Read our review of Tekken 7.
2. Guilty Gear Strive
The Guilty Gear series has been pumping out excellent fighting games for more than two decades, but Guilty Gear Strive is where Arc System Works’ flagship title finally found mainstream success, and for good reason. Strive sports the best rollback netcode in the business, something that was largely unheard of in a mainstream fighter even a few years ago.
But good netcode alone does not a great fighter make. Strive also refined the series’ notoriously technical gameplay, making it easy to pick up and understand without losing the depth or the diversity of Guilty Gear’s gonzo cast. Every single one of Strive’s twenty characters – whether its series poster boy and rushdown monster Sol Badguy, or the coffin-swinging Goldlewis Dickinson – plays completely differently from one another, so there’s an enormous amount to learn and discover even if you only ever play a single character. Add in Roman Cancels, which lets you cancel any action into another action, and Strive has an almost limitless level of player freedom and expression.
Combine all that with an excellent story mode, detailed teaching tools, tons of concept art and customization options to unlock, a rockin’ soundtrack spanning nearly every game in the franchise, and some of the most impressive visuals in the genre, and it’s easy to see why Strive has taken the fighting game community by storm.
Read our review of Guilty Gear Strive.
1. Street Fighter III: 3rd Strike
Picking a single game to represent the most storied fighting game franchise was a tough ask. After all, Street Fighter II popularized the genre when it hit arcades in 1991; and Street Fighter IV resurrected it when it hit home consoles in 2009. But Street Fighter III: 3rd Strike is something special. It gave us Evo Moment 37, the Daigo parry, and inspired an entire generation of players. But there’s so much more to it than that. The sprite work is still some of the most beautifully animated around; the backgrounds ooze style; and the jazz-inspired soundtrack features some of the best music in any fighting game. Even the roster, underappreciated at the time because of how few characters carried over from Street Fighter II and how weird several of the characters are, holds up remarkably well with options to suit any playstyle.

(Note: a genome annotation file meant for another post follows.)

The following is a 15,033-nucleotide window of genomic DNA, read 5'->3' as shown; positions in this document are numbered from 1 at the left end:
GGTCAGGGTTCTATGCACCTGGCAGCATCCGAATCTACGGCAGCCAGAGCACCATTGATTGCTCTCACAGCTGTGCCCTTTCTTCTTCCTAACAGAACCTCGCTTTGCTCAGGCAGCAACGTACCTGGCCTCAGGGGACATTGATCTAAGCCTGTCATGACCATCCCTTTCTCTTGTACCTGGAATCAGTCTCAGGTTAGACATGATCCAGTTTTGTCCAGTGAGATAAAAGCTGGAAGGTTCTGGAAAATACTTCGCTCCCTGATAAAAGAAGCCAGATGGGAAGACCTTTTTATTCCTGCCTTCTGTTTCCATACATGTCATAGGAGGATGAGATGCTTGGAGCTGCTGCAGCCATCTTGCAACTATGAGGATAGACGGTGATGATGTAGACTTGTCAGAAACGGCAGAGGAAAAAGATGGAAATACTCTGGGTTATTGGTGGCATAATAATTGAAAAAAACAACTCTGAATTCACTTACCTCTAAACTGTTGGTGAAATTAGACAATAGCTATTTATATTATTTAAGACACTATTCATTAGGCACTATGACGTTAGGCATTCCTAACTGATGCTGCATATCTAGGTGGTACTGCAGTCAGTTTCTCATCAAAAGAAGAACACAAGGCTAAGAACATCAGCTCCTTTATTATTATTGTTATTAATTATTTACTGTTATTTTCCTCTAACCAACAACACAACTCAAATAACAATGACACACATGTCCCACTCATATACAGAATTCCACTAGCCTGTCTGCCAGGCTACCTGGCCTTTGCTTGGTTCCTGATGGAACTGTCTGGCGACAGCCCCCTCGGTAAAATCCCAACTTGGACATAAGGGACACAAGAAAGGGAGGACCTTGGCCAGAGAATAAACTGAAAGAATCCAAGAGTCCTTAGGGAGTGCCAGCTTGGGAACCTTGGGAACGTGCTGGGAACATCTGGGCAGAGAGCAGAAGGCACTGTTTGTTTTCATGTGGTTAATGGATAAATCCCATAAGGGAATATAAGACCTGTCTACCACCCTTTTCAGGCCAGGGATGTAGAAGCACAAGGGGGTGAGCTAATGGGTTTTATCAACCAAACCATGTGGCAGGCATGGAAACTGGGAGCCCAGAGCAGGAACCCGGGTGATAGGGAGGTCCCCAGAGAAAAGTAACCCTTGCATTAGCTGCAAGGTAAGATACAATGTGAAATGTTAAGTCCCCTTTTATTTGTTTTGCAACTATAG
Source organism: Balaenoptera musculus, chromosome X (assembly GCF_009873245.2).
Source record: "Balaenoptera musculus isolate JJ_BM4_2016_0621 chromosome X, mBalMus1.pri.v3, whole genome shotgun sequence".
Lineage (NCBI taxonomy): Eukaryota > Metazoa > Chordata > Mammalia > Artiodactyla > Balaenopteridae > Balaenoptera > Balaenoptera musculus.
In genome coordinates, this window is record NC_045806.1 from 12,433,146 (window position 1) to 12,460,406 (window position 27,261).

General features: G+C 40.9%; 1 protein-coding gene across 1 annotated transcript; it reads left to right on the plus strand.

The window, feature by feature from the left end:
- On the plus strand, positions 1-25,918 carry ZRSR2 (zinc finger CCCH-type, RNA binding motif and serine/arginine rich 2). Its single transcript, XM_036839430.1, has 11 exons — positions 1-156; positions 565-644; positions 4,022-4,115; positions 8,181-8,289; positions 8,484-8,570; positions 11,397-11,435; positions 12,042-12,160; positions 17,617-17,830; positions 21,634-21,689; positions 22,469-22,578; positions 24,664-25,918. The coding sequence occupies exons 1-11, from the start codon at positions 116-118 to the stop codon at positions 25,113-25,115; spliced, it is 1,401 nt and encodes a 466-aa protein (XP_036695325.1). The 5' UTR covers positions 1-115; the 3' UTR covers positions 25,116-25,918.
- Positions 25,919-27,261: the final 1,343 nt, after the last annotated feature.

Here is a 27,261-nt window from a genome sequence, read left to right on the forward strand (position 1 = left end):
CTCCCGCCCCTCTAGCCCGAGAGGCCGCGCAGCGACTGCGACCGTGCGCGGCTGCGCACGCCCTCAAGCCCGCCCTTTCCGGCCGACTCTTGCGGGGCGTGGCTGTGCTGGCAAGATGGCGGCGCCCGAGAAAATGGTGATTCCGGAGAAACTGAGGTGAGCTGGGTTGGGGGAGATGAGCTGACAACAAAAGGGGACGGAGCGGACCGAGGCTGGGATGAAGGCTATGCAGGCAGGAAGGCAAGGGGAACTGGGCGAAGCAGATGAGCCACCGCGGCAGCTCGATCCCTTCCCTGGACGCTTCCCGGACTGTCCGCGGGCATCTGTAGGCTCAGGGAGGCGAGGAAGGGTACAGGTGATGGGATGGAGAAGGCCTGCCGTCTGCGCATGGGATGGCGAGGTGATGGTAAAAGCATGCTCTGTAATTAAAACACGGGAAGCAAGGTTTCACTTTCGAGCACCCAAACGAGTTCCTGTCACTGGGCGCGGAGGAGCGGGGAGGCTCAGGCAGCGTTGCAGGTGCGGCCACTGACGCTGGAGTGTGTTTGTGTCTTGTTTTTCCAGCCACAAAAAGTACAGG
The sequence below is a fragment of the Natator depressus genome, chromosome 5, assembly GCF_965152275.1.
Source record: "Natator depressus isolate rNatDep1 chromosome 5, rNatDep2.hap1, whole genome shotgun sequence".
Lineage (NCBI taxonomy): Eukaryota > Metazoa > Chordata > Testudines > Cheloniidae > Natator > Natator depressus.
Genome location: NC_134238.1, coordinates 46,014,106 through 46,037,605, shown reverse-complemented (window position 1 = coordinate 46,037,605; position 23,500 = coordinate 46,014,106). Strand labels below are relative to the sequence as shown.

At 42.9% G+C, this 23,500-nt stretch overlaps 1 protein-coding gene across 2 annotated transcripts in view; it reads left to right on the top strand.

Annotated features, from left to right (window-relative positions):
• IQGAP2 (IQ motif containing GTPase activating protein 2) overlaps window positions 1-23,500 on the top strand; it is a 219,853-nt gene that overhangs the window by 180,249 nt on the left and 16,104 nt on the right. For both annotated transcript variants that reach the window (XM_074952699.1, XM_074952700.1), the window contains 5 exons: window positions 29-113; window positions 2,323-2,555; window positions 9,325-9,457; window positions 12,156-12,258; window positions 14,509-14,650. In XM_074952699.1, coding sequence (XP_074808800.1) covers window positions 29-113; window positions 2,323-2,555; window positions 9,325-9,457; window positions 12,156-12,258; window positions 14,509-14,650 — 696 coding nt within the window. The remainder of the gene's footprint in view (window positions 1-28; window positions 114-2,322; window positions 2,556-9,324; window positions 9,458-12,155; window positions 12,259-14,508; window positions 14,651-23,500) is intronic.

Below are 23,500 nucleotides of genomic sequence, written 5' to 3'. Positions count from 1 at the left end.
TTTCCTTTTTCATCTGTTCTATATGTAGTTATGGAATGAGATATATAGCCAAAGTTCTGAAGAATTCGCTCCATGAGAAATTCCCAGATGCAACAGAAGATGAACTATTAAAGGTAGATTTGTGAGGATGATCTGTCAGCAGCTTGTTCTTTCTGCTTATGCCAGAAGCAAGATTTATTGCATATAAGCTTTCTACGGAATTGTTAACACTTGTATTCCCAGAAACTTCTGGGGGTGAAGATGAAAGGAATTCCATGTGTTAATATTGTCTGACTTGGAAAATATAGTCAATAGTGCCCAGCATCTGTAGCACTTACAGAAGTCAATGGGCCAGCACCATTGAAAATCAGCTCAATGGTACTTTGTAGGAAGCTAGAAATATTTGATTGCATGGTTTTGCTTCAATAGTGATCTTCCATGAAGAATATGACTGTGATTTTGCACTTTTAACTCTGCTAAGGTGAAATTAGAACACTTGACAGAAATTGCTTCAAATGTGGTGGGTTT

But the real highlight is the parry system. The decision to make any attack, from Hadoukens, to Super Arts parryable adds almost limitless depth to a series already renowned for it while keeping it fairly easy to pick up and play for newcomers. 3rd Strike showed us what was possible, bringing the genre’s most important series up to speed with its contemporaries while simultaneously elevating it to new heights. More importantly, all of it holds up today, something most games from 1999 can’t say, and recent re-releases even support rollback netcode. Street Fighter III: 3rd Strike is, quite simply, the greatest fighting game ever made.
Upcoming Fighting Games
There are plenty of fighting games coming up as well that are worth keeping your eye on. 2023 sees Street Fighter 6 making its way onto the scene June 2 and Tekken 8 is also coming down the pipeline, though the release date for that is still to be determined.
And there you have it, our choices for the top 10 fighting games of all time. Which games do you think belong on the list? Make sure to let us know in the comments below, and for everything else gaming, you’re already in the right place, IGN.
List collectively chosen by: Ronny Barrier, Mitchell Saltzman, Emeka Nwosu, Kate MacPherson, Tate Fiebing, Aaron Smith, Will Borger
Blurbs written by: Ronny Barrier, Mitchell Saltzman, Emeka Nwosu, Tate Fiebing, Aaron Smith, Will Borger